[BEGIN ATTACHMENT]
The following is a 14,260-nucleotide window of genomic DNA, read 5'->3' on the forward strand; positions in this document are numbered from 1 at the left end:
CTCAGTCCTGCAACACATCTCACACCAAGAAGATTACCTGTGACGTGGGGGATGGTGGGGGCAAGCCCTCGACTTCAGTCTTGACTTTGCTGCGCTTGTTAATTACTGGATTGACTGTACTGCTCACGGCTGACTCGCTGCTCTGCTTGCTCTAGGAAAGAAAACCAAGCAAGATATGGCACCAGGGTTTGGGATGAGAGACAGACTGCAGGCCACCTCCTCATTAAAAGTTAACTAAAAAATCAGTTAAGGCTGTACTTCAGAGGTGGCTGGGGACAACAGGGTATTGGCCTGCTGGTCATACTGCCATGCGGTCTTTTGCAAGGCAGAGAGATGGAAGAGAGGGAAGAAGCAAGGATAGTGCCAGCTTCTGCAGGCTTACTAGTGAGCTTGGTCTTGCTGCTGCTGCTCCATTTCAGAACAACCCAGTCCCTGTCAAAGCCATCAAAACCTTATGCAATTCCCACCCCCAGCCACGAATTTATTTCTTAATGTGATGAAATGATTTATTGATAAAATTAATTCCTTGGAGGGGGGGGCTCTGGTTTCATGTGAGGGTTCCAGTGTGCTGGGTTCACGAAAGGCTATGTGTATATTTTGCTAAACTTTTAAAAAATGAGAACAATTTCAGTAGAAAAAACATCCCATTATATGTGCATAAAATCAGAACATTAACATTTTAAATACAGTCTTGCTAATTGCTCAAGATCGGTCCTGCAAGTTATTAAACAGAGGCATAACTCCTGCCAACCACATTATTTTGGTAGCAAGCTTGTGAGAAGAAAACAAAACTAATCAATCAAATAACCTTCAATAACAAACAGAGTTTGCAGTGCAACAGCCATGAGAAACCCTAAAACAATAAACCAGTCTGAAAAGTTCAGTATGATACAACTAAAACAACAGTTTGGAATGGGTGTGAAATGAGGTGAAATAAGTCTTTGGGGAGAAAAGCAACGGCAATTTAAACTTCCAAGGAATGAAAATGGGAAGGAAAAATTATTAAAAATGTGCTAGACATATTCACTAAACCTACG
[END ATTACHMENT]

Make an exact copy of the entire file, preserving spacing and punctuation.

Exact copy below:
The following is a 14,260-nucleotide window of genomic DNA, read 5'->3' on the forward strand; positions in this document are numbered from 1 at the left end:
CTCAGTCCTGCAACACATCTCACACCAAGAAGATTACCTGTGACGTGGGGGATGGTGGGGGCAAGCCCTCGACTTCAGTCTTGACTTTGCTGCGCTTGTTAATTACTGGATTGACTGTACTGCTCACGGCTGACTCGCTGCTCTGCTTGCTCTAGGAAAGAAAACCAAGCAAGATATGGCACCAGGGTTTGGGATGAGAGACAGACTGCAGGCCACCTCCTCATTAAAAGTTAACTAAAAAATCAGTTAAGGCTGTACTTCAGAGGTGGCTGGGGACAACAGGGTATTGGCCTGCTGGTCATACTGCCATGCGGTCTTTTGCAAGGCAGAGAGATGGAAGAGAGGGAAGAAGCAAGGATAGTGCCAGCTTCTGCAGGCTTACTAGTGAGCTTGGTCTTGCTGCTGCTGCTCCATTTCAGAACAACCCAGTCCCTGTCAAAGCCATCAAAACCTTATGCAATTCCCACCCCCAGCCACGAATTTATTTCTTAATGTGATGAAATGATTTATTGATAAAATTAATTCCTTGGAGGGGGGGGCTCTGGTTTCATGTGAGGGTTCCAGTGTGCTGGGTTCACGAAAGGCTATGTGTATATTTTGCTAAACTTTTAAAAAATGAGAACAATTTCAGTAGAAAAAACATCCCATTATATGTGCATAAAATCAGAACATTAACATTTTAAATACAGTCTTGCTAATTGCTCAAGATCGGTCCTGCAAGTTATTAAACAGAGGCATAACTCCTGCCAACCACATTATTTTGGTAGCAAGCTTGTGAGAAGAAAACAAAACTAATCAATCAAATAACCTTCAATAACAAACAGAGTTTGCAGTGCAACAGCCATGAGAAACCCTAAAACAATAAACCAGTCTGAAAAGTTCAGTATGATACAACTAAAACAACAGTTTGGAATGGGTGTGAAATGAGGTGAAATAAGTCTTTGGGGAGAAAAGCAACGGCAATTTAAACTTCCAAGGAATGAAAATGGGAAGGAAAAATTATTAAAAATGTGCTAGACATATTCACTAAACCTACG